And finally, yes, you can buy the “McDonald’s of Brazil” — it hasn’t had quite the same outperformance this year as we’ve seen from the McDonald’s of the rest of the world, but the largest fast food company in Brazil is growing fast. Brazil Fast Food (BOBS, trades over the counter) was profitable last quarter, and it is consolidating around a few brands — its own Bob’s hamburger chain, which is heavily franchised across Brazil, and a string of KFC and Pizza Hut restaurants, along with some smaller regional brands. Earnings were down substantially from last year in this most recent quarter, but they did still earn seven cents a share during what they described as tough times — and same store sales were up by more than 11%, with growth substantially higher than that because they’re also continuing to grow their store base. This is certainly a risky one, but they think they’ll have a network of better than 700 restaurants by the end of this year … and if we annualize their recent, depressed earnings, we get a PE ratio of about 12 (that would be 28 cents of earnings, which is just a wild annualized guess, and the recent $3.35 share price) — I haven’t dug very deep into this one yet, but it has come to my attention a number of times in the last few years, and this is as cheap as the shares have looked to me in a long time — at the current price, if we assume that there aren’t any skeletons hiding in the closet (as I said, I haven’t dug very deep yet), this seems like a pretty inexpensive way to get exposure to a rapidly growing restaurant business. Fast food companies in general are seeing most of their growth come from overseas, so why not buy one that’s just overseas?

And of course, there’s always the little fella lurking in my portfolio that I seem to be holding on to largely as a reminder of the mistakes I make — Gol Linhas Aereas Inteligentes, the discount Brazilian airline that I still have fond feelings for, but which has been an awful business (and stock) for a couple years. In some way, this is also a play on consumers, since they are levered to the new flier, the traveler who hadn’t ever flown before and can spring for something slightly more expensive than a bus ticket. Of course, Gol also had a terrible plane crash, and bought Brazil’s old international flagship carrier Varig out of bankruptcy, and has seen increasing costs and decreasing sales of late — but hope springs eternal. Oh, and it’s also owned by a controlling family that could always try to take the company private at these depressed prices and leave shareholders like me to book their losses. Oh, well — and yes, there is a second major airline in Brazil, too, TAM, which has also lost investors a lot of money … at least I only bought one of them.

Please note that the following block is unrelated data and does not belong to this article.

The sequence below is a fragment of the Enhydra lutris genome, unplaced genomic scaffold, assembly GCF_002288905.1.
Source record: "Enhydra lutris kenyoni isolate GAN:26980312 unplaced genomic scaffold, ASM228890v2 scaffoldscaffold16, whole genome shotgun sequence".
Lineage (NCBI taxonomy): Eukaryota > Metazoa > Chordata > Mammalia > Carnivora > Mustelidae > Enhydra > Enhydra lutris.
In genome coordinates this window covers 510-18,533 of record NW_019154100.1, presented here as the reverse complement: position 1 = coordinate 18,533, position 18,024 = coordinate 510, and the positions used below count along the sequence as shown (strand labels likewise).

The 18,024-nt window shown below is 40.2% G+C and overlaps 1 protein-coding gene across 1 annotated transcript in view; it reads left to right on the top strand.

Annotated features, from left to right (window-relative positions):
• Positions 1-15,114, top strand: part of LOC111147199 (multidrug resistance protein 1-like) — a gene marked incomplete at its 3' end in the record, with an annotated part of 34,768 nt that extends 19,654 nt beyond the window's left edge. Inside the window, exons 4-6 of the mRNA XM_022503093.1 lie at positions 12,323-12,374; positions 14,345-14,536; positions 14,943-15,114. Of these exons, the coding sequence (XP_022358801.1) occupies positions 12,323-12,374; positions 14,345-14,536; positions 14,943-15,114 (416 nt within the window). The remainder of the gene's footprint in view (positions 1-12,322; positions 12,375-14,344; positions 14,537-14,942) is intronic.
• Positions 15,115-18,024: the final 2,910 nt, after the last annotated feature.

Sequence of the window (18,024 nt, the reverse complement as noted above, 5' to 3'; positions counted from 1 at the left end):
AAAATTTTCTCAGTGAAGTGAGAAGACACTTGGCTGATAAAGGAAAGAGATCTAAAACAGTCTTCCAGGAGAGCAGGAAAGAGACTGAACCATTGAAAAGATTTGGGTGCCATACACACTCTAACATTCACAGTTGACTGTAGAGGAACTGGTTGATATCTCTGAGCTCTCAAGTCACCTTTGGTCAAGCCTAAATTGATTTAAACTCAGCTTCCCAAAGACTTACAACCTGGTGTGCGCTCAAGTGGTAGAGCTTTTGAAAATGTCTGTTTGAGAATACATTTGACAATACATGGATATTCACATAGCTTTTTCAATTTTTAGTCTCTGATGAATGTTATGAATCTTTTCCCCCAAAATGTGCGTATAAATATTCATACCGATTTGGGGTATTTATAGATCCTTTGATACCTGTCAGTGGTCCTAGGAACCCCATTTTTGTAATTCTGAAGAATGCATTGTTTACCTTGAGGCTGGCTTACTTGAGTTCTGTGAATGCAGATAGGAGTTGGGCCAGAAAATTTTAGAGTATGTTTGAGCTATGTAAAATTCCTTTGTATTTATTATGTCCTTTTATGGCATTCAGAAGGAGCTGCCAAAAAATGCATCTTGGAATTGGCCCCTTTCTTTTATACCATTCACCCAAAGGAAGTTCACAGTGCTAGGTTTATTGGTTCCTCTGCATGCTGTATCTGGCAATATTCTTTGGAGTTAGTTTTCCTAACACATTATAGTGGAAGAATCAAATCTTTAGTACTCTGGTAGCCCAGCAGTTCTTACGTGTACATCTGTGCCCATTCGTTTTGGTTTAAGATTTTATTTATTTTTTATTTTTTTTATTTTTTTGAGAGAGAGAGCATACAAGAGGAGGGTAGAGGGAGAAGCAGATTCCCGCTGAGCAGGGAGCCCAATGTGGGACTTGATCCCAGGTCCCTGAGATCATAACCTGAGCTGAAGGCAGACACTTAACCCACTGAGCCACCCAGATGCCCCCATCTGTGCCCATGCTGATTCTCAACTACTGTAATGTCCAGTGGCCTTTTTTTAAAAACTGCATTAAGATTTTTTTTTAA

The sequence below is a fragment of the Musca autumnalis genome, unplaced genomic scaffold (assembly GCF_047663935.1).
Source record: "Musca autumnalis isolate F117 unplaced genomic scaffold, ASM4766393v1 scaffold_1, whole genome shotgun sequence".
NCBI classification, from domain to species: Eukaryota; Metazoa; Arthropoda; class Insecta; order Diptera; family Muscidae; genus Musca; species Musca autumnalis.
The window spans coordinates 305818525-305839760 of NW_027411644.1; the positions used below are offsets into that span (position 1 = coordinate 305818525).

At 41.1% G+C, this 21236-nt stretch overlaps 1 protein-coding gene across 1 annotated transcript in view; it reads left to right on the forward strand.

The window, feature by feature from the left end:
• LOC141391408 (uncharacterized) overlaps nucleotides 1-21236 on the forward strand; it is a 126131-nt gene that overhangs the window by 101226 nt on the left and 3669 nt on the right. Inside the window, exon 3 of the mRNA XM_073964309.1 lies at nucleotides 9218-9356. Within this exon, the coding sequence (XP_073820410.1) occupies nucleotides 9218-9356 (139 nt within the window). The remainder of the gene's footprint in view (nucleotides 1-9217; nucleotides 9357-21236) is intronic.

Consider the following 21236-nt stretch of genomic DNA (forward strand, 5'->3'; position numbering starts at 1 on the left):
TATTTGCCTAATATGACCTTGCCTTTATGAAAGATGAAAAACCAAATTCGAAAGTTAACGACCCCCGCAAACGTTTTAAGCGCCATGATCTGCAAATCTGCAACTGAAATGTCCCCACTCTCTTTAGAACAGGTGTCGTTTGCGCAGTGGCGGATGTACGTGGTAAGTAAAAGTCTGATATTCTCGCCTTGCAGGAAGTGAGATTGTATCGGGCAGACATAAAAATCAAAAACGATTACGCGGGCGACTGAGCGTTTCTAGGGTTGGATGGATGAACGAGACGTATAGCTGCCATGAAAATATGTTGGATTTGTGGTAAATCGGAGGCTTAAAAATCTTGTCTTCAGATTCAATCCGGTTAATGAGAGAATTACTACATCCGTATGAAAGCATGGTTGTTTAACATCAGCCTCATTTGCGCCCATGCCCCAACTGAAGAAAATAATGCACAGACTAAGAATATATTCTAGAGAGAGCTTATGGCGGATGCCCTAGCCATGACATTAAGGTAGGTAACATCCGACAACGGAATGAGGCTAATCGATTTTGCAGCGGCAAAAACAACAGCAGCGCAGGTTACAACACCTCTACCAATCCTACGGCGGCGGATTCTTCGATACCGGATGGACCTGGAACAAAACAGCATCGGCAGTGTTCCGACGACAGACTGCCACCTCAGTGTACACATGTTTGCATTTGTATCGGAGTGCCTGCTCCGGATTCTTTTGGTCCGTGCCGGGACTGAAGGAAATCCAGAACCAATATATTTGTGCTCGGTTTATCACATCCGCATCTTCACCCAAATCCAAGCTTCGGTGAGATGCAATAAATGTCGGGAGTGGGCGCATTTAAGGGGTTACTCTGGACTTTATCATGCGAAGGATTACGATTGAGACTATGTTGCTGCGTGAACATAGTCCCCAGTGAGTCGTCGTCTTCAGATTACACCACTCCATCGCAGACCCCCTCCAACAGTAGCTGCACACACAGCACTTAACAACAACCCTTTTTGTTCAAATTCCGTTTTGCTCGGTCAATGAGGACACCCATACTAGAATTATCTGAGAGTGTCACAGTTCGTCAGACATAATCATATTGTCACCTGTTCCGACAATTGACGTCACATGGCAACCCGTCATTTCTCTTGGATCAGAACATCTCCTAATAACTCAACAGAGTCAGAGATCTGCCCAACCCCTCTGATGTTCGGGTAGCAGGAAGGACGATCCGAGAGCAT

So what do you think? Do you prefer the big international commodity plays, or the (relatively) conservative Brazilian banks? If so, then certainly the ETF is an easy way to go — or would you like to find a way to invest in the growth of Brazil’s consumer economy? If the latter, do any of these utilities, retailers or restaurants appeal to you? Have some others in mind that I haven’t mentioned? Feel free to share. And if you’re in the US, have a great holiday weekend and Fourth of July!

Endnotes:
  1. go straight to their website for the financials: http://www.gpari.com.br/eng/home/index.asp